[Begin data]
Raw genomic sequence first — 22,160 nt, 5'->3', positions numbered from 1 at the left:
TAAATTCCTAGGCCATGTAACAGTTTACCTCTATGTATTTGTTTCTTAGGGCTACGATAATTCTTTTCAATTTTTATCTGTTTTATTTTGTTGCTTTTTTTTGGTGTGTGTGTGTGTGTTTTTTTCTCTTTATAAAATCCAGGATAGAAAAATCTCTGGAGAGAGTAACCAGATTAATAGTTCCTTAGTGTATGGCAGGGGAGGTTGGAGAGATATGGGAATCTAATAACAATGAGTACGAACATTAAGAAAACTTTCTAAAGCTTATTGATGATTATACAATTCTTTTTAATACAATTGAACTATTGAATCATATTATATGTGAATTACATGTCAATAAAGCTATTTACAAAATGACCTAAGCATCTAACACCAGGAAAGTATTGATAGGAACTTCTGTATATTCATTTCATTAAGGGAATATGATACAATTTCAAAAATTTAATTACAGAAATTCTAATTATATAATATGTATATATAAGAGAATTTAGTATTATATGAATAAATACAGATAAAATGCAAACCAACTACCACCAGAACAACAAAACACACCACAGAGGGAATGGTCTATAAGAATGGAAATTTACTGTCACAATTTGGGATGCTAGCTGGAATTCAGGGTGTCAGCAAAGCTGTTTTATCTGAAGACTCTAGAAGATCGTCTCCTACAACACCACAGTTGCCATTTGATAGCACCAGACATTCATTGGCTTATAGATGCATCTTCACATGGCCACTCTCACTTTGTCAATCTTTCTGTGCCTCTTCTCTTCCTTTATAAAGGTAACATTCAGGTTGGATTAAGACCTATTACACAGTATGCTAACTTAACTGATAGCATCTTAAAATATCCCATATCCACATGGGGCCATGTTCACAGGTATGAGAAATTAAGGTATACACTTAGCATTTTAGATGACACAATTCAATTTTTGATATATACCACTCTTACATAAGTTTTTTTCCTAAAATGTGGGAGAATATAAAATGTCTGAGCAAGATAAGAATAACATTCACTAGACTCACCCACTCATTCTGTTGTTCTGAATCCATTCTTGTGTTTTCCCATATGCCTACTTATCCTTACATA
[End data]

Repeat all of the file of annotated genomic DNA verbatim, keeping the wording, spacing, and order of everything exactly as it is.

Raw genomic sequence first — 22,160 nt, 5'->3', positions numbered from 1 at the left:
TAAATTCCTAGGCCATGTAACAGTTTACCTCTATGTATTTGTTTCTTAGGGCTACGATAATTCTTTTCAATTTTTATCTGTTTTATTTTGTTGCTTTTTTTTGGTGTGTGTGTGTGTGTTTTTTTCTCTTTATAAAATCCAGGATAGAAAAATCTCTGGAGAGAGTAACCAGATTAATAGTTCCTTAGTGTATGGCAGGGGAGGTTGGAGAGATATGGGAATCTAATAACAATGAGTACGAACATTAAGAAAACTTTCTAAAGCTTATTGATGATTATACAATTCTTTTTAATACAATTGAACTATTGAATCATATTATATGTGAATTACATGTCAATAAAGCTATTTACAAAATGACCTAAGCATCTAACACCAGGAAAGTATTGATAGGAACTTCTGTATATTCATTTCATTAAGGGAATATGATACAATTTCAAAAATTTAATTACAGAAATTCTAATTATATAATATGTATATATAAGAGAATTTAGTATTATATGAATAAATACAGATAAAATGCAAACCAACTACCACCAGAACAACAAAACACACCACAGAGGGAATGGTCTATAAGAATGGAAATTTACTGTCACAATTTGGGATGCTAGCTGGAATTCAGGGTGTCAGCAAAGCTGTTTTATCTGAAGACTCTAGAAGATCGTCTCCTACAACACCACAGTTGCCATTTGATAGCACCAGACATTCATTGGCTTATAGATGCATCTTCACATGGCCACTCTCACTTTGTCAATCTTTCTGTGCCTCTTCTCTTCCTTTATAAAGGTAACATTCAGGTTGGATTAAGACCTATTACACAGTATGCTAACTTAACTGATAGCATCTTAAAATATCCCATATCCACATGGGGCCATGTTCACAGGTATGAGAAATTAAGGTATACACTTAGCATTTTAGATGACACAATTCAATTTTTGATATATACCACTCTTACATAAGTTTTTTTCCTAAAATGTGGGAGAATATAAAATGTCTGAGCAAGATAAGAATAACATTCACTAGACTCACCCACTCATTCTGTTGTTCTGAATCCATTCTTGTGTTTTCCCATATGCCTACTTATCCTTACATA